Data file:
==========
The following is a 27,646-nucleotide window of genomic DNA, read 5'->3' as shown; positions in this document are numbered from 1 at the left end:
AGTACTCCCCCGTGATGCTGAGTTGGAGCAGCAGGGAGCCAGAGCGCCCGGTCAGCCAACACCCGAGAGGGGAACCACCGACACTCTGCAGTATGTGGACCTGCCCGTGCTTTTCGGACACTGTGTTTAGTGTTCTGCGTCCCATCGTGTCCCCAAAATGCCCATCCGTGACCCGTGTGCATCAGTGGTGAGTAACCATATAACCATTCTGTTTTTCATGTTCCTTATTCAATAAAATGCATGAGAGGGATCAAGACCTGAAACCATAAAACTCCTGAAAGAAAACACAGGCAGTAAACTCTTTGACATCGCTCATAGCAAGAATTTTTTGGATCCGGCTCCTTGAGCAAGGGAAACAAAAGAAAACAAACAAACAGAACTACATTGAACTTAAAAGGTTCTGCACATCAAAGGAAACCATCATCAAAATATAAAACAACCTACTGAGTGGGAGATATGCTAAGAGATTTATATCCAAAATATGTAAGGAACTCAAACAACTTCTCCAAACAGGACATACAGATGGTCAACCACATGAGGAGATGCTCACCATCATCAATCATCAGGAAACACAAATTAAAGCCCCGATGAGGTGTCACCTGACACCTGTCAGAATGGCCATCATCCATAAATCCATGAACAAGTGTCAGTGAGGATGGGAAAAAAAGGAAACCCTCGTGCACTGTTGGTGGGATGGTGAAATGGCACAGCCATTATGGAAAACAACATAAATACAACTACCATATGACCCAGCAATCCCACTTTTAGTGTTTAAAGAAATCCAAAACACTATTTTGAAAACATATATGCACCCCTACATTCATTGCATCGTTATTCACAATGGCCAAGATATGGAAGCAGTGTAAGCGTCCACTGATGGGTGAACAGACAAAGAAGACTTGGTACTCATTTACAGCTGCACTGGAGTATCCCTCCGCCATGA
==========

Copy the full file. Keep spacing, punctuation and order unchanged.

The following is a 27,646-nucleotide window of genomic DNA, read 5'->3' as shown; positions in this document are numbered from 1 at the left end:
AGTACTCCCCCGTGATGCTGAGTTGGAGCAGCAGGGAGCCAGAGCGCCCGGTCAGCCAACACCCGAGAGGGGAACCACCGACACTCTGCAGTATGTGGACCTGCCCGTGCTTTTCGGACACTGTGTTTAGTGTTCTGCGTCCCATCGTGTCCCCAAAATGCCCATCCGTGACCCGTGTGCATCAGTGGTGAGTAACCATATAACCATTCTGTTTTTCATGTTCCTTATTCAATAAAATGCATGAGAGGGATCAAGACCTGAAACCATAAAACTCCTGAAAGAAAACACAGGCAGTAAACTCTTTGACATCGCTCATAGCAAGAATTTTTTGGATCCGGCTCCTTGAGCAAGGGAAACAAAAGAAAACAAACAAACAGAACTACATTGAACTTAAAAGGTTCTGCACATCAAAGGAAACCATCATCAAAATATAAAACAACCTACTGAGTGGGAGATATGCTAAGAGATTTATATCCAAAATATGTAAGGAACTCAAACAACTTCTCCAAACAGGACATACAGATGGTCAACCACATGAGGAGATGCTCACCATCATCAATCATCAGGAAACACAAATTAAAGCCCCGATGAGGTGTCACCTGACACCTGTCAGAATGGCCATCATCCATAAATCCATGAACAAGTGTCAGTGAGGATGGGAAAAAAAGGAAACCCTCGTGCACTGTTGGTGGGATGGTGAAATGGCACAGCCATTATGGAAAACAACATAAATACAACTACCATATGACCCAGCAATCCCACTTTTAGTGTTTAAAGAAATCCAAAACACTATTTTGAAAACATATATGCACCCCTACATTCATTGCATCGTTATTCACAATGGCCAAGATATGGAAGCAGTGTAAGCGTCCACTGATGGGTGAACAGACAAAGAAGACTTGGTACTCATTTACAGCTGCACTGGAGTATCCCTCCGCCATGA